Rejection sensitive dysphoria (RSD) is a condition in which a person feels extreme emotional sensitivity and pain due to perceived or actual rejection. RSD appears to be more common in those with ADHD.

Although rejection is not enjoyable for anyone, it can trigger an overwhelming emotional response in people with RSD.

Researchers are still unsure about the connection between RSD and ADHD. However, some suggest that it might relate to emotional dysregulation, which is the inability to manage emotional responses to stimuli and keep them within the usual range of reactions.

In this article, we discuss the connection between ADHD and RSD.

It is important to note that RSD is a controversial topic in psychiatry and that research is still ongoing. Some mental health professionals may not consider RSD a real condition and, therefore, may not treat it.

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RSD is an overwhelming emotional sensation that a person may experience in response to an actual or perceived rejection or criticism. It is a serious condition that can result in low mood and self-esteem and is not a person being overly sensitive.

A person with RSD may experience a negative feeling, such as rejection, from an innocent comment, or they may perceive a mild disagreement as being very severe.

A person may sometimes internalize this overwhelming emotional sensation, causing a low mood and withdrawal from the situation. Alternatively, they may externalize their feelings, which could take the form of sudden anger or rage.

RSD can be difficult for the person and their loved ones, and it can harm relationships. In some cases, it may even lead to rejection, particularly if a person reacts with anger or impulsive behavior toward a perceived slight.

However, RSD is a relatively new and controversial topic in psychiatry. The Diagnostic and Statistical Manual of Mental Disorders, Fifth Edition (DSM-5) does not yet recognize RSD, and there are no official symptoms, so it may be difficult to get a professional diagnosis.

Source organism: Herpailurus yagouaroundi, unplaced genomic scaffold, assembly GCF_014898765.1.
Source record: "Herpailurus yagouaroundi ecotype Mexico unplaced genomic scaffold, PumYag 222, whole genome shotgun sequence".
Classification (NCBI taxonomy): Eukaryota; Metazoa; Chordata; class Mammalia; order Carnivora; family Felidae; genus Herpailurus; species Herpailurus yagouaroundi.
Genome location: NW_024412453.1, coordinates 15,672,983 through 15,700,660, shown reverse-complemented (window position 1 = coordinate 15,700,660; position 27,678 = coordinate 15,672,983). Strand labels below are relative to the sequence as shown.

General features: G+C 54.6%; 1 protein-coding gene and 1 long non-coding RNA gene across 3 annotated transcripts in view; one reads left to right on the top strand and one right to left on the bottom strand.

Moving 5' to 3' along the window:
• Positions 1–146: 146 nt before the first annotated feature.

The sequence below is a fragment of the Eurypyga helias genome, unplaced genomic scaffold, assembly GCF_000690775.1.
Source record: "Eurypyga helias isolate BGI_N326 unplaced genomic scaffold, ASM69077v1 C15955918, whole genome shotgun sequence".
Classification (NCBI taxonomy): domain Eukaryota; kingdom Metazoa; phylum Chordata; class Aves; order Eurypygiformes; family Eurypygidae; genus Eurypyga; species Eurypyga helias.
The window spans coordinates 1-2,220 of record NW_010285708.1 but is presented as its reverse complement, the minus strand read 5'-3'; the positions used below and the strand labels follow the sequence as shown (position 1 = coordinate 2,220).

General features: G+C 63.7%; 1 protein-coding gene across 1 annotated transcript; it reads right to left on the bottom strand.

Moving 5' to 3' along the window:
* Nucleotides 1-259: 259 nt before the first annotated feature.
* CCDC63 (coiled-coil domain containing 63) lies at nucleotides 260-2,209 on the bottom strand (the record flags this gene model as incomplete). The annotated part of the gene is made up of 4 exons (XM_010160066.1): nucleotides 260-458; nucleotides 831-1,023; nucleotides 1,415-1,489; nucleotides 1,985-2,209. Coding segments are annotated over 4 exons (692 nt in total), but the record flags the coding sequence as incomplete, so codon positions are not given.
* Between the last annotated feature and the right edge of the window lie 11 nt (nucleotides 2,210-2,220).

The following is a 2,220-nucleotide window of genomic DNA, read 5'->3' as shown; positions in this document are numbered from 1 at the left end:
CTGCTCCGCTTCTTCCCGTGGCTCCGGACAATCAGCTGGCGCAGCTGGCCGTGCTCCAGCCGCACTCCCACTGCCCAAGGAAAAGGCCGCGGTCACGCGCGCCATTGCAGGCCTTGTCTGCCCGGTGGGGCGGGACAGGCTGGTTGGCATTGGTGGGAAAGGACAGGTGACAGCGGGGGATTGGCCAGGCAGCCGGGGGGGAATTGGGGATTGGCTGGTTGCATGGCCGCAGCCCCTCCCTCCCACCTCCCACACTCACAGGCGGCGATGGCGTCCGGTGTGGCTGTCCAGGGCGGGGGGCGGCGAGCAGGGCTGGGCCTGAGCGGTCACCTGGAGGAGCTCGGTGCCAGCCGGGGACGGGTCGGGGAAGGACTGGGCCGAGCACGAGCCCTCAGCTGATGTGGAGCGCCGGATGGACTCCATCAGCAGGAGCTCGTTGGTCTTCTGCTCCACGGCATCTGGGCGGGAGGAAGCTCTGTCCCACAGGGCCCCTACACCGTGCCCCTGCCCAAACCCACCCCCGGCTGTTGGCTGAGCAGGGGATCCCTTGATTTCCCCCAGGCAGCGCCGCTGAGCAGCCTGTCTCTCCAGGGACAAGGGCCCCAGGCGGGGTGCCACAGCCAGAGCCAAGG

While the diagnostic criteria for ADHD do not currently include problems with emotion and mood regulation, people with ADHD may experience these issues.

Some ADHD experts note the existence of RSD and suggest that it occurs exclusively in people with ADHD.

However, as rejection is difficult to measure, other experts may not acknowledge RSD. They may also disregard it because it can present similarly to other conditions, such as depression, bipolar disorder, borderline personality disorder, and social phobia.

Other factors associated with ADHD may also increase the risk of experiencing rejection. These include:

  • Stimuli can trigger the central nervous system differently in people with ADHD, potentially changing how they perceive and respond to rejection.
  • ADHD itself may also lead to rejection. Other people may view individuals living with this condition differently and be critical if they do not conform to “social norms.” This criticism can make a person more sensitive to future experiences of rejection.
  • The impulsive behavior of ADHD may also cause people to respond inappropriately to rejection. In turn, this can cause them to experience more rejection.

In a 2019 study, children aged 10–15 years with ADHD presented high levels of sensitivity when they received feedback as part of a virtual game, suggesting that it may explain social dysfunction in those with ADHD.

Researchers have noted that difficulty regulating emotions may explain the problems that some children with ADHD experience when socializing. Other studies also report that peer rejection and victimization frequently occur among children with ADHD and may exacerbate the symptoms of RSD.

Experts continue to work on identifying the potential role of emotional dysregulation in ADHD and how it may explain the difficulty in processing emotions, such as rejection.

However, emotional dysregulation is not unique to ADHD, and not all research supports the notion that ADHD increases the risk of rejection sensitivity.